Getting Them In: An Exploratory Mixed-Methods Study with Implications towards Marketing Marriage and Family Therapy
Austin, Jason Paul
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The purpose of this sequential exploratory mixed methods study was to develop and test a theory of planned behavior questionnaire that includes both direct and belief-based measures for seeking professional help from a MFT for participants and their spouses during times of relationship distress. To complete this goal, three focus groups (N = 24) were conducted to elicit the salient behavioral, normative, and control beliefs associated with seeking professional help from a MFT for participants and their spouses during times of relationship distress. The data was member checked and then analyzed using thematic analysis. Next, two quantitative measures were constructed, one using the salient beliefs elicited during the focus groups and the second using general questions that assessed participants' overall attitude, perceived norm, and perceived behavioral control. Both measures were placed online pilot tested (N = 102) using Qualtrics panels. The results suggest that the measures were accurate predictors of behavioral intention. The main stage then used both measures to assess the predictive ability of the elicited beliefs. The results also suggest that the beliefs accurately predicted participants' behavioral intentions for seeking professional help from a MFT for them and their spouses during times of relationship distress. The results also indicate that an intervention could be used to encourage troubled individuals, couples, and families to seek professional help from a MFT when experiencing relational issues.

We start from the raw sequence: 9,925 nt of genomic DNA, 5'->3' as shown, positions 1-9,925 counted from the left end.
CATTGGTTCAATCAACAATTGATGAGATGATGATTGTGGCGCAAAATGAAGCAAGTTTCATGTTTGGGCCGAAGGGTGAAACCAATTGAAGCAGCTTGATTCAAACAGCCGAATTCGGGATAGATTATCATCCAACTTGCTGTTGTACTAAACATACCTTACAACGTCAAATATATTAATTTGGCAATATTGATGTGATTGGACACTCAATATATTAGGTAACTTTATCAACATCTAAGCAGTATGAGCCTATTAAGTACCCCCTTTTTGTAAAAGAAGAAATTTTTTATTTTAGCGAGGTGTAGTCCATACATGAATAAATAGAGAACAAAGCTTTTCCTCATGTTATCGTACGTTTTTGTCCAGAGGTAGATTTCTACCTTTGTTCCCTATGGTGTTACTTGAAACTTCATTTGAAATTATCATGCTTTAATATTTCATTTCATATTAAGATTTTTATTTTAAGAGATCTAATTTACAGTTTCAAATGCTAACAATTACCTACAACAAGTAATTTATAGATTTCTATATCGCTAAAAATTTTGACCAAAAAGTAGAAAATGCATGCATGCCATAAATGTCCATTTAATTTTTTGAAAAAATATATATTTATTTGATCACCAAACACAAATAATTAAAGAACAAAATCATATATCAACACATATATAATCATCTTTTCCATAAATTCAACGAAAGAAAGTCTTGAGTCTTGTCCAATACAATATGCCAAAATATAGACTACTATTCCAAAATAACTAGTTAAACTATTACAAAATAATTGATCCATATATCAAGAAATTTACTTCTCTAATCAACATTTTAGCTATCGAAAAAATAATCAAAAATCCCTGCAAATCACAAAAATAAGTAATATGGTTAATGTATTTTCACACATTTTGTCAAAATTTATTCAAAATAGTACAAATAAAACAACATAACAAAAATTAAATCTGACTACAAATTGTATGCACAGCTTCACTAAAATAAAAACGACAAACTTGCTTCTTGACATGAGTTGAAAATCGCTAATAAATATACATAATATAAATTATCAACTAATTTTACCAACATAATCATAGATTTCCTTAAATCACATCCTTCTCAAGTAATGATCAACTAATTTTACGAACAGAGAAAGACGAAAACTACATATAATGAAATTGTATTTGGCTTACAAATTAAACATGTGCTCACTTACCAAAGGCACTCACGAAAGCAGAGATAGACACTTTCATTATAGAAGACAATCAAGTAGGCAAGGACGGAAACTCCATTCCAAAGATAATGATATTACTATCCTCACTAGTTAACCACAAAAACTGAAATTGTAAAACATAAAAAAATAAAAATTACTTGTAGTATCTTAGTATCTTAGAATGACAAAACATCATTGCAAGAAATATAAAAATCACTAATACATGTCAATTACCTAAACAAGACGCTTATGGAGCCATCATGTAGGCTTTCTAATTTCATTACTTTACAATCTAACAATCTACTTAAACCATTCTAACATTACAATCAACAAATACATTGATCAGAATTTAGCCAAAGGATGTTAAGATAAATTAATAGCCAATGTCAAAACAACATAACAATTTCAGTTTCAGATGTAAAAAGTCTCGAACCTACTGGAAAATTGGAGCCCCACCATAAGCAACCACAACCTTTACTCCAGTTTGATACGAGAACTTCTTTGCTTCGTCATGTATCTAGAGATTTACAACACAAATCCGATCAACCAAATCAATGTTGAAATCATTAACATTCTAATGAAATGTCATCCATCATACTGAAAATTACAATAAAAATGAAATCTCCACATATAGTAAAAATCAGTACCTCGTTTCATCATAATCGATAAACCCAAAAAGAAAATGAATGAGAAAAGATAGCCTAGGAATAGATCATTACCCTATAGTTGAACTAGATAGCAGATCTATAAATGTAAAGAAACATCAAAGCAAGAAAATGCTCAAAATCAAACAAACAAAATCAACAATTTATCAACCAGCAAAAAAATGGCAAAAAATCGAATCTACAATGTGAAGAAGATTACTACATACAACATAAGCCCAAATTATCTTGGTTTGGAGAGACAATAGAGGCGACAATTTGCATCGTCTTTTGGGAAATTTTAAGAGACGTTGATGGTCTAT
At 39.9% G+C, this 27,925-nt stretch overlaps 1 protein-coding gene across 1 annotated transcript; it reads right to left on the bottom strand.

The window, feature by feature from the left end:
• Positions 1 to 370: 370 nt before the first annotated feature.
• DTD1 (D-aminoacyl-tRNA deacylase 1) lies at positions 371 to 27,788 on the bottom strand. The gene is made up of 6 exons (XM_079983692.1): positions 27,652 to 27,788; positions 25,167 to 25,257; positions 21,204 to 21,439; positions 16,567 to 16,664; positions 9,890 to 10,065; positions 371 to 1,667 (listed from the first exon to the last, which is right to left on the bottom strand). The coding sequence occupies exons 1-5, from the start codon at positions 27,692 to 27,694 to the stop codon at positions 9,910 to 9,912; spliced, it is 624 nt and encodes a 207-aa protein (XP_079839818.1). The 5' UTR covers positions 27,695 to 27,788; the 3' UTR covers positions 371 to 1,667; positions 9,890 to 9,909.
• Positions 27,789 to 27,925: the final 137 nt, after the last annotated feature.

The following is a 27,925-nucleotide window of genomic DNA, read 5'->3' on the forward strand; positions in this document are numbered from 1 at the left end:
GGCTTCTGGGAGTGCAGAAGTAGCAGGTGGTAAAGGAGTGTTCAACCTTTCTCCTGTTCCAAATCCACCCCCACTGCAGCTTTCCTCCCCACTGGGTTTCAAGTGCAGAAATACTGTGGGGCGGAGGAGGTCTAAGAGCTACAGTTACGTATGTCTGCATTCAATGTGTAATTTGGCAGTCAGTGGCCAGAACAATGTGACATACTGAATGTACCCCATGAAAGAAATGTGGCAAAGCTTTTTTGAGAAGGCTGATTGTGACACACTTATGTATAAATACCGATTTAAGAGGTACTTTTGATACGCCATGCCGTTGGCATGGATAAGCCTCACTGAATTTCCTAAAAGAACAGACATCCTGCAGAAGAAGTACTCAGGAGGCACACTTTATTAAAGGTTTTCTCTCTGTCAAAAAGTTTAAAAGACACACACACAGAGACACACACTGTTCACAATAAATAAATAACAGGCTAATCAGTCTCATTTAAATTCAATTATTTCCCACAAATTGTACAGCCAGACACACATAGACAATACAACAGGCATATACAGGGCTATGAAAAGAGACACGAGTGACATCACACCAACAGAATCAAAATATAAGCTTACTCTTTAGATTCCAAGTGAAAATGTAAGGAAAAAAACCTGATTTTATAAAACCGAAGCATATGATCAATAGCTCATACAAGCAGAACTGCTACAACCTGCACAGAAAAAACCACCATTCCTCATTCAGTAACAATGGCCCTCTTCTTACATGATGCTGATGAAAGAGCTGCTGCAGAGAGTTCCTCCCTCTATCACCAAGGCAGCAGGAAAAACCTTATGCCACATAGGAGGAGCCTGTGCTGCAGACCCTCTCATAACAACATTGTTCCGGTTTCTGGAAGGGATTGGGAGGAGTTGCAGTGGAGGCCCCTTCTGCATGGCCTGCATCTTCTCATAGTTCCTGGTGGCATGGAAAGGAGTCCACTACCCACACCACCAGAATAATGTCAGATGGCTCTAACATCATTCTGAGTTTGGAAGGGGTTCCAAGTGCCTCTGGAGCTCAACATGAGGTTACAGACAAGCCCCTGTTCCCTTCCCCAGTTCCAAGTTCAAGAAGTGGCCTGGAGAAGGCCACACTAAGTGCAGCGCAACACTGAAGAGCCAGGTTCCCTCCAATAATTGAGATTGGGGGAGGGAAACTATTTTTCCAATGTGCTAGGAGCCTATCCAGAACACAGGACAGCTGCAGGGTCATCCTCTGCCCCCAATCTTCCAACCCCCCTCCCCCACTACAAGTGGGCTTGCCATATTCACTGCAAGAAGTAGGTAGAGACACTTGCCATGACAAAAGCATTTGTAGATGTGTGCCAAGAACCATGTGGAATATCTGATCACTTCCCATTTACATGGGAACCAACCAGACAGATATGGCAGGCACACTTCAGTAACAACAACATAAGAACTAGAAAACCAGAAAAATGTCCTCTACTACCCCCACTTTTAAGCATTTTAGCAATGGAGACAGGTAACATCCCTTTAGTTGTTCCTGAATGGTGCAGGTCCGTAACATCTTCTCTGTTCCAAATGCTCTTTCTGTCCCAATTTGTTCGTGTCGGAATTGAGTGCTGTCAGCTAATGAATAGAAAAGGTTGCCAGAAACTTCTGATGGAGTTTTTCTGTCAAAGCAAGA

- Doctoral Dissertations